I read a powerful testimony last night written by Rosaria Champagne Butterfield at Christianity Today. She tenured associate professor in the English department and Center of Women’s Studies at Syracuse University. She was liberal and at the age of 28 she “came out” while working on her PhD in English Literature & Cultural Studies. She was in a lesbian relationship, very involved in LGBT causes and was a member of an Unitarian Universalist Church.
She wrote about her disdain for Christianity:
The word Jesus stuck in my throat like an elephant tusk; no matter how hard I choked, I couldn’t hack it out. Those who professed the name commanded my pity and wrath. As a university professor, I tired of students who seemed to believe that “knowing Jesus” meant knowing little else. Christians in particular were bad readers, always seizing opportunities to insert a Bible verse into a conversation with the same point as a punctuation mark: to end it rather than deepen it.
Stupid. Pointless. Menacing. That’s what I thought of Christians and their god Jesus, who in paintings looked as powerful as a Breck Shampoo commercial model.
After writing an article attacking the religious right a local Presbyterian pastor reached out:
But one letter I received defied my filing system. It was from the pastor of the Syracuse Reformed Presbyterian Church. It was a kind and inquiring letter. Ken Smith encouraged me to explore the kind of questions I admire: How did you arrive at your interpretations? How do you know you are right? Do you believe in God? Ken didn’t argue with my article; rather, he asked me to defend the presuppositions that undergirded it. I didn’t know how to respond to it, so I threw it away.
Later that night, I fished it out of the recycling bin and put it back on my desk, where it stared at me for a week, confronting me with the worldview divide that demanded a response. As a postmodern intellectual, I operated from a historical materialist worldview, but Christianity is a supernatural worldview. Ken’s letter punctured the integrity of my research project without him knowing it.
Pastor Smith and his wife befriended Rosaria and one day she decided to attend church. After attending for awhile she wrote:
But God’s promises rolled in like sets of waves into my world. One Lord’s Day, Ken preached on John 7:17: “If anyone wills to do [God’s] will, he shall know concerning the doctrine” (NKJV). This verse exposed the quicksand in which my feet were stuck. I was a thinker. I was paid to read books and write about them. I expected that in all areas of life, understanding came before obedience. And I wanted God to show me, on my terms, why homosexuality was a sin. I wanted to be the judge, not one being judged.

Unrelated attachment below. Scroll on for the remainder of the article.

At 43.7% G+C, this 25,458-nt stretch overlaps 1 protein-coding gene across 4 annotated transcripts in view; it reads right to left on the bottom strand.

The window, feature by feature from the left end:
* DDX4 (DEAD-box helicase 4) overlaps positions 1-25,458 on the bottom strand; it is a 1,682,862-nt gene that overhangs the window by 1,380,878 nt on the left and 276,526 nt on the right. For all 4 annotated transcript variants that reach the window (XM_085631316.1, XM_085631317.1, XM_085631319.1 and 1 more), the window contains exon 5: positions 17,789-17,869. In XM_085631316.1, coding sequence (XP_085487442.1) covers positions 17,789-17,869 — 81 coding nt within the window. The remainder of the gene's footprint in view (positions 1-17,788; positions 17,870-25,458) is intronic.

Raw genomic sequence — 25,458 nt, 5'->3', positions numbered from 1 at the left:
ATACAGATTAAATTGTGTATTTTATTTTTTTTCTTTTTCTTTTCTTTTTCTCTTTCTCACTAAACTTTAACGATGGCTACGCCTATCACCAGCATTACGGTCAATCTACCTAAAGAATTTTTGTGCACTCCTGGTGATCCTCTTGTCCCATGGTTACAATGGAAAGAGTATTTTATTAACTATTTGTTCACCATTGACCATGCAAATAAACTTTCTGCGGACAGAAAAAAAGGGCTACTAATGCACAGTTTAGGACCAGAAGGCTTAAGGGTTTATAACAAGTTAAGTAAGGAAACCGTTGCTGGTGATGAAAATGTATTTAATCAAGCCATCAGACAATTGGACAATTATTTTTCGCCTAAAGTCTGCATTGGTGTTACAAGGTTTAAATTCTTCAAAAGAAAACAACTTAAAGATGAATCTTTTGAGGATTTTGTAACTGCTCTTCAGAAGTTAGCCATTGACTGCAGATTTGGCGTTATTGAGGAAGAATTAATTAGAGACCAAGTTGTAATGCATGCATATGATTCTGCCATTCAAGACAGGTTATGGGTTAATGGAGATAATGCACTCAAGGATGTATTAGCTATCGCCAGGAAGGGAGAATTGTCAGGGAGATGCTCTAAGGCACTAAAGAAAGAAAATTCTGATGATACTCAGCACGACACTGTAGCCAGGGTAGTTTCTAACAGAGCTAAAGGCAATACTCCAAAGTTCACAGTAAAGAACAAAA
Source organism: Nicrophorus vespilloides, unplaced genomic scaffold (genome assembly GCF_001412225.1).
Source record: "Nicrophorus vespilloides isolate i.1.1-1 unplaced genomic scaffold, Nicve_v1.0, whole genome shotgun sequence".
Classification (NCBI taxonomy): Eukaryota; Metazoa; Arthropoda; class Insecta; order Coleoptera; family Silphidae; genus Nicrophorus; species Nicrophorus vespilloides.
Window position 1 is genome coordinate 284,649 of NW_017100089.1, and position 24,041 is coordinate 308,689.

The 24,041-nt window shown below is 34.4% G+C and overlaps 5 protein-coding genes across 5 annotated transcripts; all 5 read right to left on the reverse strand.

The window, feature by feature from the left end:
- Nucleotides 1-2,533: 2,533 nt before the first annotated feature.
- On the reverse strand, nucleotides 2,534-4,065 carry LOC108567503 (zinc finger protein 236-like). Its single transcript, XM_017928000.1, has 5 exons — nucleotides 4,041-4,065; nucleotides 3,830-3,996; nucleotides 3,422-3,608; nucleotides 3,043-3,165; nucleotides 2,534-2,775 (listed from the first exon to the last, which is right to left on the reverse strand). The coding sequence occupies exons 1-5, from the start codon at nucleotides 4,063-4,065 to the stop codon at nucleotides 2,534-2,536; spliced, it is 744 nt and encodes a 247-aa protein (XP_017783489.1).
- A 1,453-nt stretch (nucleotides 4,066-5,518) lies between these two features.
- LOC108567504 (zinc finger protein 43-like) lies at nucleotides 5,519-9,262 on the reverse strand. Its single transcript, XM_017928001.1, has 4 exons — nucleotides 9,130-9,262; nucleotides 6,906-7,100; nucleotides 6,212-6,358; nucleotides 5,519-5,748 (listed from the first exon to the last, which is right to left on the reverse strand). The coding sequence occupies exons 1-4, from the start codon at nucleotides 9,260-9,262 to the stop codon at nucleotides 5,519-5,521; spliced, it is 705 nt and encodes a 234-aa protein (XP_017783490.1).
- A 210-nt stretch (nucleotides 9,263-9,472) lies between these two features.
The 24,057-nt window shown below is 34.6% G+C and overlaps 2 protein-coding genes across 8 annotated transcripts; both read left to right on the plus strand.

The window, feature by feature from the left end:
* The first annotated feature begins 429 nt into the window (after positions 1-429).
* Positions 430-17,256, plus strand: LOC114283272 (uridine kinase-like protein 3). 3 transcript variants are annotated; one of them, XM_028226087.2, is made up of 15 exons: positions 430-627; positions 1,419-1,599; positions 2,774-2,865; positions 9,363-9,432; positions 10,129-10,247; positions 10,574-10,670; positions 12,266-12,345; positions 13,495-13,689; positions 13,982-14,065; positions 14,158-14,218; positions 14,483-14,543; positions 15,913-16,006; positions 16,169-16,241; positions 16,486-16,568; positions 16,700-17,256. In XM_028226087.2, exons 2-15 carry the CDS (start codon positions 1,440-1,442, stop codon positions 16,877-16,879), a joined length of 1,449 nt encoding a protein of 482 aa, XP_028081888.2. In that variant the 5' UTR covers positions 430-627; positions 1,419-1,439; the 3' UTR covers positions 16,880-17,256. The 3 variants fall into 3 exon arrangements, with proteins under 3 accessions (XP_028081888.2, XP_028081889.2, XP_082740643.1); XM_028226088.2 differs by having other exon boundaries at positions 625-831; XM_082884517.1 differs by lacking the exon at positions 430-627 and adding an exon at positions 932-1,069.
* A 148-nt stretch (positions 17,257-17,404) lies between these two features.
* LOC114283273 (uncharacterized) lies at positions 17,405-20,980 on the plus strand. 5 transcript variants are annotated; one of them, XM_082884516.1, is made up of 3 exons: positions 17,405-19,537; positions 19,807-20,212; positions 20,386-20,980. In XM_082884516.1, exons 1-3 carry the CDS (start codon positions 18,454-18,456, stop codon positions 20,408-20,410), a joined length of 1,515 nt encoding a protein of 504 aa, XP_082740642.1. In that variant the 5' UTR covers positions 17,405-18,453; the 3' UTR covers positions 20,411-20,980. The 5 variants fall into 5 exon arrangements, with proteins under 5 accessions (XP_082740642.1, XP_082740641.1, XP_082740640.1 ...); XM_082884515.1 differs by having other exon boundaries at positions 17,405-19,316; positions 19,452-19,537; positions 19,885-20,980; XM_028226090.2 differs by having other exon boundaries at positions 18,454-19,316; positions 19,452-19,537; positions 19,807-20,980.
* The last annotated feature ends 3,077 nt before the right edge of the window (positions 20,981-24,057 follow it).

But the verse promised understanding after obedience. I wrestled with the question: Did I really want to understand homosexuality from God’s point of view, or did I just want to argue with him? I prayed that night that God would give me the willingness to obey before I understood. I prayed long into the unfolding of day. When I looked in the mirror, I looked the same. But when I looked into my heart through the lens of the Bible, I wondered, Am I a lesbian, or has this all been a case of mistaken identity? If Jesus could split the world asunder, divide marrow from soul, could he make my true identity prevail? Who am I? Who will God have me to be?
Then, one ordinary day, I came to Jesus, openhanded and naked. In this war of worldviews, Ken was there. Floy was there. The church that had been praying for me for years was there. Jesus triumphed. And I was a broken mess. Conversion was a train wreck. I did not want to lose everything that I loved. But the voice of God sang a sanguine love song in the rubble of my world. I weakly believed that if Jesus could conquer death, he could make right my world. I drank, tentatively at first, then passionately, of the solace of the Holy Spirit. I rested in private peace, then community, and today in the shelter of a covenant family, where one calls me “wife” and many call me “mother.”
Rosaria has written a book entitled The Secret Thoughts of an Unlikely Convert… Unlikely indeed, but not impossible. Rosaria’s story is one that reminds us that Jesus didn’t come to save the “good,” but the wretched sinner. And anyone can find hope regardless of their circumstances. The Apostle Paul reminds me of that when I read in 1 Corinthians 6 one very important conjunction – “but.”
Or do you not know that wrongdoers will not inherit the kingdom of God? Do not be deceived: Neither the sexually immoral nor idolaters nor adulterers nor men who have sex with men nor thieves nor the greedy nor drunkards nor slanderers nor swindlers will inherit the kingdom of God. And that is what some of you were. But you were washed, you were sanctified, you were justified in the name of the Lord Jesus Christ and by the Spirit of our God., (1 Corinthians 6:9-11, NIV emphasis mine).
Being a lesbian was not Rosaria’s true identity. Her identity in Christ was and is. I like how she described her coming to Christ. “I was a broken mess. Conversion was a train wreck.” It is messy. I’m sure she did and still does struggle. She is now married (to a man – it’s sad I have to qualify that) to a pastor of a Presbyterian Church in Durham, NC and they have a family. I’m sure that didn’t happen right away. The important thing to remember is that God calls us to holiness, not heterosexuality. Rosaria followed Christ and He transformed her into the child of God she was intended to be.
Paul writes in Romans that the Gospel is “power of God for salvation,” (Romans 1:16). It is. It is so powerful it will even save leftist lesbian college professors.